It is another object of the present invention to provide a refrigerated case cover which prevents customers from opening it. Design features allowing this object to be accomplished include upper and lower S hooks, and hook and loop material attaching the cover to the refrigerated case. Benefits associated with the accomplishment of this object include reduced loss of cold air from the refrigerated case, and consequently less chance of food spoilage.

It is still another object of this invention to provide a refrigerated case cover which incorporates superior cover sheet insulation. Design features enabling the accomplishment of this object include an outer cover sheet separated from an inner cover sheet by a plurality of air cells, and the method step of putting dry ice into the case as necessary to provide cooling. Advantages associated with the realization of this object include increased cover sheet insulation, less chance of food spoilage, and avoidance of incurring the cost of replacing spoiled food.

It is another object of the present invention to provide a refrigerated case cover which may be quickly and easily attached to another adjacent refrigerated case cover. Design features allowing this object to be accomplished include at least one male end tab having hook and loop material attached to a cover sheet side edge of one refrigerated case cover, and at least one female end tab having hook and loop material attached to an adjacent cover sheet side edge of the other refrigerated case cover. A benefit associated with the accomplishment of this object is flexibility of installation of refrigerated case covers, even when dealing with oversized refrigerated cases.

It is still another object of this invention to provide a refrigerated case cover which is sturdy and unlikely to weaken and rip in the presence of humidity and condensate. Design features enabling the accomplishment of this object include a cover sheet manufactured of aluminum sheet. Advantages associated with the realization of this object include increased cover longevity, less chance that customers will break the cover sheet while attempting to get into the refrigerated case it protects, and consequent decreased cost over time.

It is another object of the present invention to provide a refrigerated case cover which requires little or no modification to a refrigerated case upon which it is to be installed. Design features allowing this object to be accomplished include a cover sheet having eyelets along its upper and lower edges, a cord woven through the lower eyelets, S hooks attaching the upper eyelets to an existing upper case front lip and the cord to existing case grille spokes, and hook and loop material attaching the cover sheet sides to the refrigerated case sides. Benefits associated with the accomplishment of this object include less installation time, preservation of the resale value of the refrigerated case in question, and consequent cost savings.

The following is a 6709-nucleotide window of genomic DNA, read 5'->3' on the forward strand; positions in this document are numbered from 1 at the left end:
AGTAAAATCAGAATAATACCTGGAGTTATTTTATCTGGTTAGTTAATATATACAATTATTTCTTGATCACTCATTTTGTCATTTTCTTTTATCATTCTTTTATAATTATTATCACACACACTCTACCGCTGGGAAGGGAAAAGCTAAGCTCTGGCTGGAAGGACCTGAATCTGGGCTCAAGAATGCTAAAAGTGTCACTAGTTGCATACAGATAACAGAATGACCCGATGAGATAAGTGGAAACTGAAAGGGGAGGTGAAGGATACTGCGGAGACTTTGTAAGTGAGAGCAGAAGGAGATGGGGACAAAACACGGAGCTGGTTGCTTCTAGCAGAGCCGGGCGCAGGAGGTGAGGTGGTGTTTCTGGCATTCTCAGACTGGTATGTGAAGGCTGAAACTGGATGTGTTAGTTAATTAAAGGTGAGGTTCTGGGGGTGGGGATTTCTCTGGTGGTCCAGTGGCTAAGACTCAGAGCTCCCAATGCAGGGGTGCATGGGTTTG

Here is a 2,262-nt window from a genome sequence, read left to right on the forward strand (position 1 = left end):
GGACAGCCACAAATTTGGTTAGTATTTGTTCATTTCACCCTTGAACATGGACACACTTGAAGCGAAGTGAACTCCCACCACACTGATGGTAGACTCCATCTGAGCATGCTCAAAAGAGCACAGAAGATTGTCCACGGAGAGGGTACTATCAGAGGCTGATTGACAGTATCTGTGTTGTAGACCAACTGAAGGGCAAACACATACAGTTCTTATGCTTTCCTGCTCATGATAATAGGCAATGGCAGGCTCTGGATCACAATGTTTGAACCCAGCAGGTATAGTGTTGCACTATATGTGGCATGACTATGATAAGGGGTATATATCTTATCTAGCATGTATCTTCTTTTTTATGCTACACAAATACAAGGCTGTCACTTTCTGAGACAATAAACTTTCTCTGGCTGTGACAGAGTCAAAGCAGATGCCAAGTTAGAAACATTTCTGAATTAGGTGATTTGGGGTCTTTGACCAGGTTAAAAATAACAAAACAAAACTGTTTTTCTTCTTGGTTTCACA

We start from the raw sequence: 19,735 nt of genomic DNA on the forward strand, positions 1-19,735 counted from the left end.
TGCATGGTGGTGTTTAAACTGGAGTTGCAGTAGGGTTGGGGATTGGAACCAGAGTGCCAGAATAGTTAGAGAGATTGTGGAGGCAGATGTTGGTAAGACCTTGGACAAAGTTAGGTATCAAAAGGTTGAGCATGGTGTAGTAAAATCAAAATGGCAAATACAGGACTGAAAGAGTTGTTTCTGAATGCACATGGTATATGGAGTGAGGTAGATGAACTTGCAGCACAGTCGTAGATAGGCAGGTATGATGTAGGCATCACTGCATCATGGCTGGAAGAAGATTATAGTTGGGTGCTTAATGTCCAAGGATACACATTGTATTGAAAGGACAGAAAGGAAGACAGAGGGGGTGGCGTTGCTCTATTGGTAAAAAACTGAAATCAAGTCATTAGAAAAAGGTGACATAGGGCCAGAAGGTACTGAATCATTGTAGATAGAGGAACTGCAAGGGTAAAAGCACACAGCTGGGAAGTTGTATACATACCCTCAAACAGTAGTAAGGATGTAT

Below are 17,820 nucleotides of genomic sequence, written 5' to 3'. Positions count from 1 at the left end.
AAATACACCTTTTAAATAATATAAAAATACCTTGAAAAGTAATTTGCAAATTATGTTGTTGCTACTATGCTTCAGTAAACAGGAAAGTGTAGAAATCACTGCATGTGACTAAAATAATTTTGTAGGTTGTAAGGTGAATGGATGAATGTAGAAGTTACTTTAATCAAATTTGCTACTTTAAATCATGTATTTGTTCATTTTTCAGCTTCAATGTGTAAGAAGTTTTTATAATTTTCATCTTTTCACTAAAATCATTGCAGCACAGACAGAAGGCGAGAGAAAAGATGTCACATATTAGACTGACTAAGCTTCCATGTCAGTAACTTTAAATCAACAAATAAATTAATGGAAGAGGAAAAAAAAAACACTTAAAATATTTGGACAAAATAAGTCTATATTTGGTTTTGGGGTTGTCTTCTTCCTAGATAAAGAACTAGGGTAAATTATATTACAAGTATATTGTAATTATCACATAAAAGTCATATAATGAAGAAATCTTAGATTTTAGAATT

It is yet another object of this invention to provide a refrigerated case cover which incorporates mainly off-the-shelf materials and components. Design features allowing this object to be achieved include the use of components made of readily available materials. Benefits associated with reaching this objective include reduced cost, and hence increased availability.

BRIEF DESCRIPTION OF THE DRAWINGS

The invention, together with the other objects, features, aspects and advantages thereof will be more clearly understood from the following in conjunction with the accompanying drawings.

Four sheets of drawings are provided. Sheet one contains FIGS. 1 and 2. Sheet two contains FIGS. 3 and 4. Sheet three contains FIGS. 5 and 6. Sheet four contains FIGS. 7 and 8.

FIG. 1 is a front quarter isometric view of a prior art open front refrigerated case.

FIG. 2 is a side cross-sectional view of a prior art refrigerated case taken at section II—II of FIG. 1.

FIG. 3 is a front view of a cover incorporating lower eyelets and cord.

FIG. 4 is a front view of an alternate embodiment cover incorporating weights in lieu of lower eyelets and cord.

FIG. 5 is a front quarter isometric view of a refrigerated case with a cover installed.

FIG. 6 side cross-sectional view of the refrigerated case with cover installed of FIG. 5 taken at section VI—VI of FIG. 5.

FIG. 7 is a top cross-sectional view of a cover sheet taken at section VII—VII of FIG. 6.